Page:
Non-systemic respiratory viruses have evolved to the tolerized immune environments in humans, and developed methods to replicate and spread before adaptive immune responses are generated to control the infection. These methods include, among others, the inhibition of host interferon responses and the presentation of decoy antigens.
Studies in human and animal models have shown that non-systemic mucosal respiratory viruses can be controlled more effectively with secretory mucosal immunity than systemic immunity. Memory T cells residing in tissues respond faster to mucosal infection through secretory immunoglobulin A (sIgA) expressed by plasma cells and effector and memory T cells present in the MALT.
To develop effective next-generation vaccines, it is essential to understand the immunological correlates of protection. In the case of influenza, the T cell and mucosal immunological correlates observed during influenza infections were not observed in influenza challenge studies among individuals vaccinated with inactivated or live-attenuated influenza vaccines. Recent studies have also reported that compared to correlates such as stem antibody titers and hemagglutinin head, serum neuraminidase antibody levels were a more accurate measure of protection. Despite this finding, neuraminidase has not been well-explored as a vaccine target.
The authors also believe that a consensus on the level of protection desired against non-systemic mucosal viruses is important for developing vaccines. The aims could include the complete prevention of the infection, as in the case of systemic respiratory viruses, limiting the replication and transmission of the viruses, preventing disease, or preventing only the severe outcomes of infection, such as hospitalization or death, as was the case for most COVID-19 vaccines.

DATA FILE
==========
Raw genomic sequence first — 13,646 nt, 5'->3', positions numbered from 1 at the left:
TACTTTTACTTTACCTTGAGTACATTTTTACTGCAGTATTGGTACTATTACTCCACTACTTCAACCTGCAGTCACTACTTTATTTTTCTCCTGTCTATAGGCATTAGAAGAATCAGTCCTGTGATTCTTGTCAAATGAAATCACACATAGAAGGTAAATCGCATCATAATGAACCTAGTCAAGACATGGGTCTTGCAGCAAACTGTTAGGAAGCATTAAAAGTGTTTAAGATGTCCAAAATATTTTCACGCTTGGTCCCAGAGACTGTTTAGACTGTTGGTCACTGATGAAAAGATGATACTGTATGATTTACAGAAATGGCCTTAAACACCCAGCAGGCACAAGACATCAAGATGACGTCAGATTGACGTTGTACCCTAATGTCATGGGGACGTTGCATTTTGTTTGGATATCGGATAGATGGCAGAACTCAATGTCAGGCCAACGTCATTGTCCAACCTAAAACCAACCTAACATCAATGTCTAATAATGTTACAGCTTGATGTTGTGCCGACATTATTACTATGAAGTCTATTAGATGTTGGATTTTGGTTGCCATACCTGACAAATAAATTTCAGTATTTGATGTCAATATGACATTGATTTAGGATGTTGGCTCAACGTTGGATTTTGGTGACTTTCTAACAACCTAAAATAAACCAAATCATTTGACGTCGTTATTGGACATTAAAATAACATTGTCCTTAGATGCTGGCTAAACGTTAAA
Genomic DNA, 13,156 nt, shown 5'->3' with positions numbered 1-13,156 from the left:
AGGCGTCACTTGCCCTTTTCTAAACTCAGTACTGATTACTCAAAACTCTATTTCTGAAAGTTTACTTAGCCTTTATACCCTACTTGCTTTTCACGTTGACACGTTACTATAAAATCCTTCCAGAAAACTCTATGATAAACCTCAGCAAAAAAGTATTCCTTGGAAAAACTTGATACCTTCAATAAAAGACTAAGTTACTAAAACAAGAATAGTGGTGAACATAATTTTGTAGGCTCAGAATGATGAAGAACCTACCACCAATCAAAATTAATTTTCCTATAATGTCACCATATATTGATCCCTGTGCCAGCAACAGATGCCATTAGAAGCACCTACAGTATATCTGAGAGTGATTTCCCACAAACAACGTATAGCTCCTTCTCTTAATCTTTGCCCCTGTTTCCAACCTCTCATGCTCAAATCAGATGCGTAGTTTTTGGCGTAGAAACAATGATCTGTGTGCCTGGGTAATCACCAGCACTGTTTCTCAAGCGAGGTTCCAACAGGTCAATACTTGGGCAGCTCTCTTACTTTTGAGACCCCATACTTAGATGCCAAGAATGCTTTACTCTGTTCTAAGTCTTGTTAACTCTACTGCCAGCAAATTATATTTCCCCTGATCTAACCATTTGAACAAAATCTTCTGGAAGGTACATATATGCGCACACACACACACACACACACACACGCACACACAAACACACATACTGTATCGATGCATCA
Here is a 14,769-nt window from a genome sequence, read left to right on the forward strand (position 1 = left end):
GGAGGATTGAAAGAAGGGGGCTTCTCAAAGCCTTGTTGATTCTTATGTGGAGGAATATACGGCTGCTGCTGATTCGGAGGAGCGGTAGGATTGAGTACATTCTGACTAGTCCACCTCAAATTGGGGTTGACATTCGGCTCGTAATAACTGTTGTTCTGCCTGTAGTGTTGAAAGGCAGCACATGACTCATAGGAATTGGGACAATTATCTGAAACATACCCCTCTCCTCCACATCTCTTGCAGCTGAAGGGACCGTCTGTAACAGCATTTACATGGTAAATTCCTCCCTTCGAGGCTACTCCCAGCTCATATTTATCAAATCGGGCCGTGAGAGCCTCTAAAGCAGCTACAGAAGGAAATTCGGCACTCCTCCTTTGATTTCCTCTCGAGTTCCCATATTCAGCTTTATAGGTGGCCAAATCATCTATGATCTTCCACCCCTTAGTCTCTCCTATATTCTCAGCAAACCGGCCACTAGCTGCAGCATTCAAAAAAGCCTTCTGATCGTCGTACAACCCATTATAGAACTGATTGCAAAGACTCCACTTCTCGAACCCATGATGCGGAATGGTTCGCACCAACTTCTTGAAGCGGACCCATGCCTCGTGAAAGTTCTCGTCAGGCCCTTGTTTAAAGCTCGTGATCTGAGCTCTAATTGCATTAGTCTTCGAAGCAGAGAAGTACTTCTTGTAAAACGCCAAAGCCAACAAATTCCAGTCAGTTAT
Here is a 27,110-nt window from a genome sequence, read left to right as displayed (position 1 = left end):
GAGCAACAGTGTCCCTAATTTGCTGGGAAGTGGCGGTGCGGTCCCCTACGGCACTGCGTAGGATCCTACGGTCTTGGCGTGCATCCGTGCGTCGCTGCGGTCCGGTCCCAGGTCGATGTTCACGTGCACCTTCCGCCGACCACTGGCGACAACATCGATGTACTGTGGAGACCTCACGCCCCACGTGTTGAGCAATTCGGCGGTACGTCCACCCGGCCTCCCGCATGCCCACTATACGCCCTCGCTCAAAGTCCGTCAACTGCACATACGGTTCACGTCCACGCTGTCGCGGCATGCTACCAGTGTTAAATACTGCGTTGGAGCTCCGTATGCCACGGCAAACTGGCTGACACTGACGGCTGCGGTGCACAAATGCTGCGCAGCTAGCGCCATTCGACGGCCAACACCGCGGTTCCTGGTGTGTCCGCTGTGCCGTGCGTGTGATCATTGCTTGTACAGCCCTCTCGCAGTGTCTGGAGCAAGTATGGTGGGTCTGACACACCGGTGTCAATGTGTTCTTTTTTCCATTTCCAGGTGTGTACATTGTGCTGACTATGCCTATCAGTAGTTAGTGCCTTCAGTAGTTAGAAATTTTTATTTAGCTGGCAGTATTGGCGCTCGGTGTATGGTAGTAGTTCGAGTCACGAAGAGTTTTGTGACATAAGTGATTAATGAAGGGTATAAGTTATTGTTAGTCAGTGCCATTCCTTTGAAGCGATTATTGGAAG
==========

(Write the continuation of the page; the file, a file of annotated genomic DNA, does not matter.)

The widespread presence of mucosal surfaces in the human body and the predominance of sIgA in these surfaces indicates that mucosal immunization is a promising avenue for developing vaccines against non-systemic mucosal viruses. However, aspects such as formulations, dosage, frequency of administration, and surmounting the immune tolerance challenges also need to be considered.
Given the fact that the vaccines that were successful in eliciting long-lasting protective immunity against systemic respiratory viruses were systemically replicating live viruses, live virus vaccines need to be considered as potential options despite the safety and development constraints. Additionally, the ability of the vaccine antigens to induce broadly protective immune responses against distantly related viruses also needs to be addressed during vaccine development.